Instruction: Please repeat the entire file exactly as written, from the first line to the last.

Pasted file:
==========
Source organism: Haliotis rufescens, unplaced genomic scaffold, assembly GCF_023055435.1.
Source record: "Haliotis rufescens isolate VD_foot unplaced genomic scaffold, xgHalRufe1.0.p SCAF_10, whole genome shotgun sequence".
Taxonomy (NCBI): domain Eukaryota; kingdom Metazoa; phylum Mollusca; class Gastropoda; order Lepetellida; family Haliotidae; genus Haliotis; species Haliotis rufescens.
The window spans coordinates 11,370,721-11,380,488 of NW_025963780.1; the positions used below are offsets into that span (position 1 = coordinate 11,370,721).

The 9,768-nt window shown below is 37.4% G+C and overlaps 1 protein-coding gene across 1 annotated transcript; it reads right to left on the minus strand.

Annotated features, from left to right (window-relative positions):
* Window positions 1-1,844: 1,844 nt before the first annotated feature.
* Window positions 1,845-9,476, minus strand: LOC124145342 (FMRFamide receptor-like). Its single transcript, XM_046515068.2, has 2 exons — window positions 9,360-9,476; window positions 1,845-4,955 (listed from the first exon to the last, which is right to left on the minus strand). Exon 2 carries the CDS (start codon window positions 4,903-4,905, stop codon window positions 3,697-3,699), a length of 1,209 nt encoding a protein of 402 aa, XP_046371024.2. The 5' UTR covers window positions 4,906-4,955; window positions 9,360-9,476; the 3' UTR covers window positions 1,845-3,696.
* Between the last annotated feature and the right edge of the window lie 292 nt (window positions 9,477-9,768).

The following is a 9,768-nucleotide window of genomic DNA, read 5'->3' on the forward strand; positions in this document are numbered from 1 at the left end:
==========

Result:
Source organism: Haliotis rufescens, unplaced genomic scaffold, assembly GCF_023055435.1.
Source record: "Haliotis rufescens isolate VD_foot unplaced genomic scaffold, xgHalRufe1.0.p SCAF_10, whole genome shotgun sequence".
Taxonomy (NCBI): domain Eukaryota; kingdom Metazoa; phylum Mollusca; class Gastropoda; order Lepetellida; family Haliotidae; genus Haliotis; species Haliotis rufescens.
The window spans coordinates 11,370,721-11,380,488 of NW_025963780.1; the positions used below are offsets into that span (position 1 = coordinate 11,370,721).

The 9,768-nt window shown below is 37.4% G+C and overlaps 1 protein-coding gene across 1 annotated transcript; it reads right to left on the minus strand.

Annotated features, from left to right (window-relative positions):
* Window positions 1-1,844: 1,844 nt before the first annotated feature.
* Window positions 1,845-9,476, minus strand: LOC124145342 (FMRFamide receptor-like). Its single transcript, XM_046515068.2, has 2 exons — window positions 9,360-9,476; window positions 1,845-4,955 (listed from the first exon to the last, which is right to left on the minus strand). Exon 2 carries the CDS (start codon window positions 4,903-4,905, stop codon window positions 3,697-3,699), a length of 1,209 nt encoding a protein of 402 aa, XP_046371024.2. The 5' UTR covers window positions 4,906-4,955; window positions 9,360-9,476; the 3' UTR covers window positions 1,845-3,696.
* Between the last annotated feature and the right edge of the window lie 292 nt (window positions 9,477-9,768).

The following is a 9,768-nucleotide window of genomic DNA, read 5'->3' on the forward strand; positions in this document are numbered from 1 at the left end: